But Russia said this month that further work on the $1 billion project would be delayed because Iran had failed to make monthly payments since January. It said the delay could cause “irreversible” damage to the project.

Iran denies falling behind in payments and accused Russia of stopping the project “for political reasons.” The U.N. Security Council voted in December to impose limited sanctions on Iran for refusing to stop enriching uranium. Iran’s response was to expand enrichment activities.

‘GAY FAIRYTALES’ PROTESTED IN ENGLAND — Christian and Muslim activists in England are protesting a government-backed program that uses fairytales to teach children as young as 4 about homosexual relationships. The “No Outsiders” project uses stories like “King & King” –- in which a prince spurns three princesses to “marry” another prince –- “to help schools adjust to new rules on promoting homosexuality as a lifestyle,” according to the Reuters news service.

“This is tantamount to child abuse,” Christian Voice director Stephen Green told Reuters. “The whole project is nothing more than propaganda aimed at primary school children to make them sympathetic to homosexuality.”

“Why are we introducing these ideas to such young children?” asked Tahir Alam of the Muslim Council of Britain. “A lot of parents will be very concerned about the exposure of their children to such books, which are contrary to their religious beliefs and values.”

Leaders of the “No Outsiders” project say it was inspired by a quote attributed to South Africa’s Archbishop Desmond Tutu: “Everyone is an insider, there are no outsiders — whatever their beliefs, whatever their colour, gender or sexuality.” In 2003, England repealed a law that banned promoting a homosexual lifestyle.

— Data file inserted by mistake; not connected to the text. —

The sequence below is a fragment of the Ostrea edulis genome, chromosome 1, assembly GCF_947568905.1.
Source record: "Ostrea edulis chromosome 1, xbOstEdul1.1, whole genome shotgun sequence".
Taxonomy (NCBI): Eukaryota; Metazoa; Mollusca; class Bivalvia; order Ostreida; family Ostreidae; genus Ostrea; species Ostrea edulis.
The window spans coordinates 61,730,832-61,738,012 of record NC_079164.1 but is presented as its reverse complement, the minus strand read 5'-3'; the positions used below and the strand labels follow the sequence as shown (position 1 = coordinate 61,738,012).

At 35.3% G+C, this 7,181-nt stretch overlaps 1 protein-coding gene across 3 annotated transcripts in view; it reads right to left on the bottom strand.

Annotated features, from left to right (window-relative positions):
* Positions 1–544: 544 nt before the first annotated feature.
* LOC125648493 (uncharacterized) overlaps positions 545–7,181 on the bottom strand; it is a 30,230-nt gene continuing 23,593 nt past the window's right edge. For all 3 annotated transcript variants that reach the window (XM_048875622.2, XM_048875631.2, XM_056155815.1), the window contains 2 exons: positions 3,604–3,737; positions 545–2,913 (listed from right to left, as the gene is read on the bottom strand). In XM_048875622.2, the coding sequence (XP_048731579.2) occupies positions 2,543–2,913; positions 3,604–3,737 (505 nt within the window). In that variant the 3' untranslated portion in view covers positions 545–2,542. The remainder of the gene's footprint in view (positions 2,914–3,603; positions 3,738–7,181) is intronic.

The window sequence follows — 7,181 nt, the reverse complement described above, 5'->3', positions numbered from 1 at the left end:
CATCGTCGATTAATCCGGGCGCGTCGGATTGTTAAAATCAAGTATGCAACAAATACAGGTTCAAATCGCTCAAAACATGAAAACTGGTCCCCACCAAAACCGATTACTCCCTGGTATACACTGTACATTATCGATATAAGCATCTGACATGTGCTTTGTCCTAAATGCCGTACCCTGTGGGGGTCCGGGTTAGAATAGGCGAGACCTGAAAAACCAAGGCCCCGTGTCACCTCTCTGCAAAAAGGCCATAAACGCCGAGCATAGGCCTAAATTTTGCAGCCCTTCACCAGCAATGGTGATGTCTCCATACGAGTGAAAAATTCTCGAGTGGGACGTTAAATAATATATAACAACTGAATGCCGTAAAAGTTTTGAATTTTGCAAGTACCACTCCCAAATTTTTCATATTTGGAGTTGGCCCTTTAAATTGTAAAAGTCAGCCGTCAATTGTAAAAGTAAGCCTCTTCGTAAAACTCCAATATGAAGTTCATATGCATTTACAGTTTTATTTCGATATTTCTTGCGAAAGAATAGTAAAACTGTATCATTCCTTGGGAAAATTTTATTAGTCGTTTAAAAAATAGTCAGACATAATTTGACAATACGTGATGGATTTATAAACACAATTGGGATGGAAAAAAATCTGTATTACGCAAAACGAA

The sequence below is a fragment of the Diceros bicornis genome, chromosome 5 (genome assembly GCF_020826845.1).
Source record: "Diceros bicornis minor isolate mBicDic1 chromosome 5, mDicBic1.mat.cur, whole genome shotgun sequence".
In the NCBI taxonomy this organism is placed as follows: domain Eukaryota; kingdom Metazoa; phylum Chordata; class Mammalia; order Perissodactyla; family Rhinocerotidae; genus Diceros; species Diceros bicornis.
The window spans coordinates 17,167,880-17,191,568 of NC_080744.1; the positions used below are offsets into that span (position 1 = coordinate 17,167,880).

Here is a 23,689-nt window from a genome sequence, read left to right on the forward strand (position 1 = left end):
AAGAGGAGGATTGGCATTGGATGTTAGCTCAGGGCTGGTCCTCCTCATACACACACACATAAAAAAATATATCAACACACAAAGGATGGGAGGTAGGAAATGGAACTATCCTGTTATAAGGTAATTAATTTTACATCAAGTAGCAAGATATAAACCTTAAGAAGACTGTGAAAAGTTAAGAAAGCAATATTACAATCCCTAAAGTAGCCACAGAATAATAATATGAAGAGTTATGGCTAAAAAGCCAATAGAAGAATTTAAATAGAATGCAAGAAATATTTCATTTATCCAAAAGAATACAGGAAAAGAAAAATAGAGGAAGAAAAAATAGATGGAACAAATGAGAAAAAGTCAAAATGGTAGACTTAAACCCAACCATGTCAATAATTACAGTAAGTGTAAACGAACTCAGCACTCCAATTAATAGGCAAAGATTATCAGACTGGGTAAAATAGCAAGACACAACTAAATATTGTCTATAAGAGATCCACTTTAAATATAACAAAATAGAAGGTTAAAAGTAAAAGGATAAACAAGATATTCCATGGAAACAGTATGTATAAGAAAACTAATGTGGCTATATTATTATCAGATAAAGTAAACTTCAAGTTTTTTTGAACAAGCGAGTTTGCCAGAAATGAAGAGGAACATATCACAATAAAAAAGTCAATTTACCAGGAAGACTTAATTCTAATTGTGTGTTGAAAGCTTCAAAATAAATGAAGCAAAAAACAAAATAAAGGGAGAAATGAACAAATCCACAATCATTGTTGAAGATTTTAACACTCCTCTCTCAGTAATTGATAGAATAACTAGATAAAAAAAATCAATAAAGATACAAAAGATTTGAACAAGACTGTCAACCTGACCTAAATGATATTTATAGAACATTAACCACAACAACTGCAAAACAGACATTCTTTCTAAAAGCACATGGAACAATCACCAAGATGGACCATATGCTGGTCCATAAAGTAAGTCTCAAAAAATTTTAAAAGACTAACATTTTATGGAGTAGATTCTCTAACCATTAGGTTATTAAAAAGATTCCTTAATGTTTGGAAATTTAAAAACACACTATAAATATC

SUDANESE WOMEN SENTENCED TO DEATH BY STONING — A judge in Sudan has sentenced two women to death by stoning after they were convicted of adultery under Islamic Sharia law. The pair had no lawyer during the trial, which was conducted in Arabic, a language the two did not understand well.

Sadia Idriss Fadul and Amouna Abdallah Daldoum were sentenced Feb. 13 and March 6, respectively, and the sentences could be carried out at any time, according to a spokesman for the human rights group Amnesty International quoted by Reuters news service.

The man in Fadul’s case was let off for lack of evidence. Under Sudanese law, married people convicted of adultery are to be executed by stoning; unmarried people are whipped.

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  • Mark Kelly